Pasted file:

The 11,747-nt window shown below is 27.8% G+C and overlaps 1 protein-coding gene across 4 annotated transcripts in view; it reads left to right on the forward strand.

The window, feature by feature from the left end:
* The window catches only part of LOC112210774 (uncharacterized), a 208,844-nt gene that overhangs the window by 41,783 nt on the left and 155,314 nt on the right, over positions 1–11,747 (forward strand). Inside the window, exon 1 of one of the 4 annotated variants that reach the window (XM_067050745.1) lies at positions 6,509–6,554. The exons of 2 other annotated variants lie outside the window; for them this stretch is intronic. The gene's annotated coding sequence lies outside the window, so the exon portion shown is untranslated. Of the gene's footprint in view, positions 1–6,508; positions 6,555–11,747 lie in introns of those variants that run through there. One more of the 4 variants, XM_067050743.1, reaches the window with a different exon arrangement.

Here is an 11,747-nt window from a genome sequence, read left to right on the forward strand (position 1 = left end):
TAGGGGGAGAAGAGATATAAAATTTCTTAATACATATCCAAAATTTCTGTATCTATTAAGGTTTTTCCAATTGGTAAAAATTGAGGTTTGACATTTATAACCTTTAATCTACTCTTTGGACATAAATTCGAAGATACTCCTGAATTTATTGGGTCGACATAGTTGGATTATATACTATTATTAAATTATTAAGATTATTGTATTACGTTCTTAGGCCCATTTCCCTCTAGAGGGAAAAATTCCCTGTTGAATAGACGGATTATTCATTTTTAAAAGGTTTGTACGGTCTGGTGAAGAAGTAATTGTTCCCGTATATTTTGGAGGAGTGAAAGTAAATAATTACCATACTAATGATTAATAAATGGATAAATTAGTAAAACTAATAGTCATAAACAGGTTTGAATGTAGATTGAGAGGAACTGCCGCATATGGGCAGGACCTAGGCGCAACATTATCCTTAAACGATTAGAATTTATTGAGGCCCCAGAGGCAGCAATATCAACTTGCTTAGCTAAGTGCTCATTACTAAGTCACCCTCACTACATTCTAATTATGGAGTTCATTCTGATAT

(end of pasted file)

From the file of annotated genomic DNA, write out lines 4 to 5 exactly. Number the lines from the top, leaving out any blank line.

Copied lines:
Here is an 11,747-nt window from a genome sequence, read left to right on the forward strand (position 1 = left end):
TAGGGGGAGAAGAGATATAAAATTTCTTAATACATATCCAAAATTTCTGTATCTATTAAGGTTTTTCCAATTGGTAAAAATTGAGGTTTGACATTTATAACCTTTAATCTACTCTTTGGACATAAATTCGAAGATACTCCTGAATTTATTGGGTCGACATAGTTGGATTATATACTATTATTAAATTATTAAGATTATTGTATTACGTTCTTAGGCCCATTTCCCTCTAGAGGGAAAAATTCCCTGTTGAATAGACGGATTATTCATTTTTAAAAGGTTTGTACGGTCTGGTGAAGAAGTAATTGTTCCCGTATATTTTGGAGGAGTGAAAGTAAATAATTACCATACTAATGATTAATAAATGGATAAATTAGTAAAACTAATAGTCATAAACAGGTTTGAATGTAGATTGAGAGGAACTGCCGCATATGGGCAGGACCTAGGCGCAACATTATCCTTAAACGATTAGAATTTATTGAGGCCCCAGAGGCAGCAATATCAACTTGCTTAGCTAAGTGCTCATTACTAAGTCACCCTCACTACATTCTAATTATGGAGTTCATTCTGATAT